Lee Roy Mercer has got a good thing going for himself. The self-described “infamous Tennessee prank call comedian” runs his own website and an online “Whoop Ass Store” with lots of merchandise: T-shirts with slogans like “It Ain’t Nothin’ For Me To Whoop A Man’s Ass!”; posters of his 1995 album cover for Huh! I’ll Whoop Yer A@*!; and even Lee Roy Mercer hot sauce (“It Ain’t Nothin’ For My Hot Sauce To Whoop A Man’s Ass!”). He’s got a new CD of crank calls to NASCAR drivers and Lee Roy Mercer ring tones for sale and something called A Whoop-Ass Movie—an animated feature with characters based on his “work.”
But then there’s Roy D. Mercer out of Tulsa, Okla.—and damned if his prank-call empire doesn’t look and sound a whole lot like Lee Roy’s. His website’s “Royisms” include oddly familiar declarations like, “It ain’t nothin’ for me to whup a man’s ass.” Although his own online “Whup-Ass Store” recently closed, you can still buy his CDs (the latest being More Greatest Fits on Capitol Records) at Wal-Mart and Amazon.com. Plus, he’s got his own voice tones, he can be heard streaming live at KMOD.com each week, and he even has his own Roy D. Mercer slot machines at casinos around the country.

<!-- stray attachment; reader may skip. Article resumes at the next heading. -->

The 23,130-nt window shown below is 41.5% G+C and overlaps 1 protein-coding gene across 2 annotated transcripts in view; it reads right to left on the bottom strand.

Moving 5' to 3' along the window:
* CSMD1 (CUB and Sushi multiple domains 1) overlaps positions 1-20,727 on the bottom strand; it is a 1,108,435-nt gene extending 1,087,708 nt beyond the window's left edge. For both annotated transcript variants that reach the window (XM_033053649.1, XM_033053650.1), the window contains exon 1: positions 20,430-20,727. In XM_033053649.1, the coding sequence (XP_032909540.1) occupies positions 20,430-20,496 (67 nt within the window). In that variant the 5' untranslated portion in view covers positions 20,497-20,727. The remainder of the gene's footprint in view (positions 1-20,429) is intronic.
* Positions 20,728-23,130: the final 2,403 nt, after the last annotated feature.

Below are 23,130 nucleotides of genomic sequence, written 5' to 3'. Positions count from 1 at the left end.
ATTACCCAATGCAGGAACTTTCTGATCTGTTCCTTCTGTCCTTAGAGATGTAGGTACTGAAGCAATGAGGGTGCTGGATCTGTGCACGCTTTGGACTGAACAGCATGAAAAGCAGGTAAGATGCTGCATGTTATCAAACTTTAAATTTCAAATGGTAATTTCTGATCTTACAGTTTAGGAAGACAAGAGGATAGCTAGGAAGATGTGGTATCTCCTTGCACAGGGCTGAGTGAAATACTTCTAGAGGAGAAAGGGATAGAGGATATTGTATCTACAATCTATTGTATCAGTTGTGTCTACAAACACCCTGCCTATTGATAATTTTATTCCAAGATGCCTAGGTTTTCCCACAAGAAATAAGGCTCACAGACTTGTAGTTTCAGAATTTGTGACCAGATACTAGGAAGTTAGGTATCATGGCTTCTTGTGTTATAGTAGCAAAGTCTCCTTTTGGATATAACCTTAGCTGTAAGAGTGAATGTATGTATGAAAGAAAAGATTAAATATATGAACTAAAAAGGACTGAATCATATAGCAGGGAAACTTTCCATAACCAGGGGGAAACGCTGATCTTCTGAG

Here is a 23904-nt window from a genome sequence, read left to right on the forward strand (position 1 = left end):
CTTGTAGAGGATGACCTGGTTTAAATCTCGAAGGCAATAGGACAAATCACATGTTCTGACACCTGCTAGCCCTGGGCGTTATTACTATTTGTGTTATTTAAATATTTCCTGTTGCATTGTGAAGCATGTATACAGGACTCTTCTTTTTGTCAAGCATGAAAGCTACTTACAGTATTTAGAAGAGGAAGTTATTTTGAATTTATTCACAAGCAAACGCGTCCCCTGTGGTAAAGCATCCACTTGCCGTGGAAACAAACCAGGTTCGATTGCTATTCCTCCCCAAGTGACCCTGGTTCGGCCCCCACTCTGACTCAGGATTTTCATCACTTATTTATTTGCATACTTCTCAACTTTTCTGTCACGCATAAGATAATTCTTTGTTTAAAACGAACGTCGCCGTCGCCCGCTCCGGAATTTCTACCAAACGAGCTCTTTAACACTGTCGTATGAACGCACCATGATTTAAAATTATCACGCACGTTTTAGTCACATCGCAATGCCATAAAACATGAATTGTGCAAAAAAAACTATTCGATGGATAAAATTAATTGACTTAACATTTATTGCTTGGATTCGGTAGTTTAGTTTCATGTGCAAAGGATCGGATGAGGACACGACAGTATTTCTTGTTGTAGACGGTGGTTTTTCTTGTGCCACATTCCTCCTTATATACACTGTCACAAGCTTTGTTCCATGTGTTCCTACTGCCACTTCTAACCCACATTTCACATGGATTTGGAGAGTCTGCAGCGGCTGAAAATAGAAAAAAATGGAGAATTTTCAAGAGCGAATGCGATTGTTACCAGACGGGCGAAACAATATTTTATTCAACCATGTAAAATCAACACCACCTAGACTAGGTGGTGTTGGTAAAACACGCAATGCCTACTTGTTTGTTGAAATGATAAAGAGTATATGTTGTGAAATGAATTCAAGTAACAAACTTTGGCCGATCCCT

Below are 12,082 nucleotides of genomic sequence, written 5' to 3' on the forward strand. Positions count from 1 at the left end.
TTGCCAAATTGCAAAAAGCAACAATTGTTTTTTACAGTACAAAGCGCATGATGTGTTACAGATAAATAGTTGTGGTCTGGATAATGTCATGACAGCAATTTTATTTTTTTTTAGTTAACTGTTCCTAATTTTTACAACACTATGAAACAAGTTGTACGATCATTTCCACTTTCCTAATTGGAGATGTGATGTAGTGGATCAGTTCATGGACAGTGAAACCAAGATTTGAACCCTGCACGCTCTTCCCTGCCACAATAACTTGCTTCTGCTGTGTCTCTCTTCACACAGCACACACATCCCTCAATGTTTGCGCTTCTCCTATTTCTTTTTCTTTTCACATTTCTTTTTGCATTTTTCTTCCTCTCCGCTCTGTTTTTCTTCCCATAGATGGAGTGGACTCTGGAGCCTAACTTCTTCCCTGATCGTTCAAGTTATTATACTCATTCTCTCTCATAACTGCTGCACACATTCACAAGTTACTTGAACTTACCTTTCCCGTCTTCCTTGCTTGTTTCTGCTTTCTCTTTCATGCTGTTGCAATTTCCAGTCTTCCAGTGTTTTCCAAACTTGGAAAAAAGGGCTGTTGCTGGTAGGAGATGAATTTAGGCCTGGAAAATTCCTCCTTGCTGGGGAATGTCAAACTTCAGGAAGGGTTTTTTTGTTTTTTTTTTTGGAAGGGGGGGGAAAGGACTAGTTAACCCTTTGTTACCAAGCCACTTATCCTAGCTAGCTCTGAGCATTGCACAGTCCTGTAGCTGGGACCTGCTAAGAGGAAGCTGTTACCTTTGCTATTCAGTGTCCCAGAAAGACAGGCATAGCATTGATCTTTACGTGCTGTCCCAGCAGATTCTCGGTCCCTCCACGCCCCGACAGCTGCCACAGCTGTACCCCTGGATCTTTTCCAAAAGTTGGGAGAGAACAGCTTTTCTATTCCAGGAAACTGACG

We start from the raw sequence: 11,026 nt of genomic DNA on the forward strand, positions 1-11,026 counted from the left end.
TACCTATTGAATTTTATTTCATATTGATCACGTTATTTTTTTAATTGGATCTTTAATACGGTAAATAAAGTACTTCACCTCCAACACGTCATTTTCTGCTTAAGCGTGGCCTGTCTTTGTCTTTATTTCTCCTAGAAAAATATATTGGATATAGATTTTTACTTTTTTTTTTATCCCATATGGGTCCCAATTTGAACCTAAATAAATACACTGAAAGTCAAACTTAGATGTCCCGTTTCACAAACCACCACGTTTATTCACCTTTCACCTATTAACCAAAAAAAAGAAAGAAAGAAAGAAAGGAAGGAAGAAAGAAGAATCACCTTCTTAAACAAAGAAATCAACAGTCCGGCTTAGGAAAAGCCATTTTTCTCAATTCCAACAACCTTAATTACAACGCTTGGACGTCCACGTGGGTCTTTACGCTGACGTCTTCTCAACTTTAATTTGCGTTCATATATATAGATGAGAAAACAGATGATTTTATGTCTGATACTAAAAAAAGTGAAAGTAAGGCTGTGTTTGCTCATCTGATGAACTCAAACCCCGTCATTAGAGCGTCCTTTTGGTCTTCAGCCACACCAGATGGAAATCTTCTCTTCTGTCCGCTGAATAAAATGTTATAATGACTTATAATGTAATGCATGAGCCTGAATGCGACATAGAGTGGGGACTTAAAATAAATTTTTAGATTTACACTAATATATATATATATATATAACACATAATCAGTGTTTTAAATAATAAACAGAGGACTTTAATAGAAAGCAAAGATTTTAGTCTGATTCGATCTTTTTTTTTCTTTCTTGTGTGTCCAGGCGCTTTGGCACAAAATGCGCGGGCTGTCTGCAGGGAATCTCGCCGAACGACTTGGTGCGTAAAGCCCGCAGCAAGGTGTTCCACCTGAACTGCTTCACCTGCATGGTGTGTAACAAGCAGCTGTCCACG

How is it that two redneck pranksters living over 900 miles apart could be so similar—using the same words, the same gags, the same identities? Are they twin brothers, or could it be a remarkable case of divine comedic coincidence?
Most likely, they both heard the same legendary prank-call tapes recorded by John Bean of Knoxville, Tenn., in the late ’70s and copied them all the way to the bank. But now, with a newly remastered CD release of the old “Whup Ass Tapes” coming Aug. 19 on Dualtone Records, the original LeRoy Mercer may finally get his due.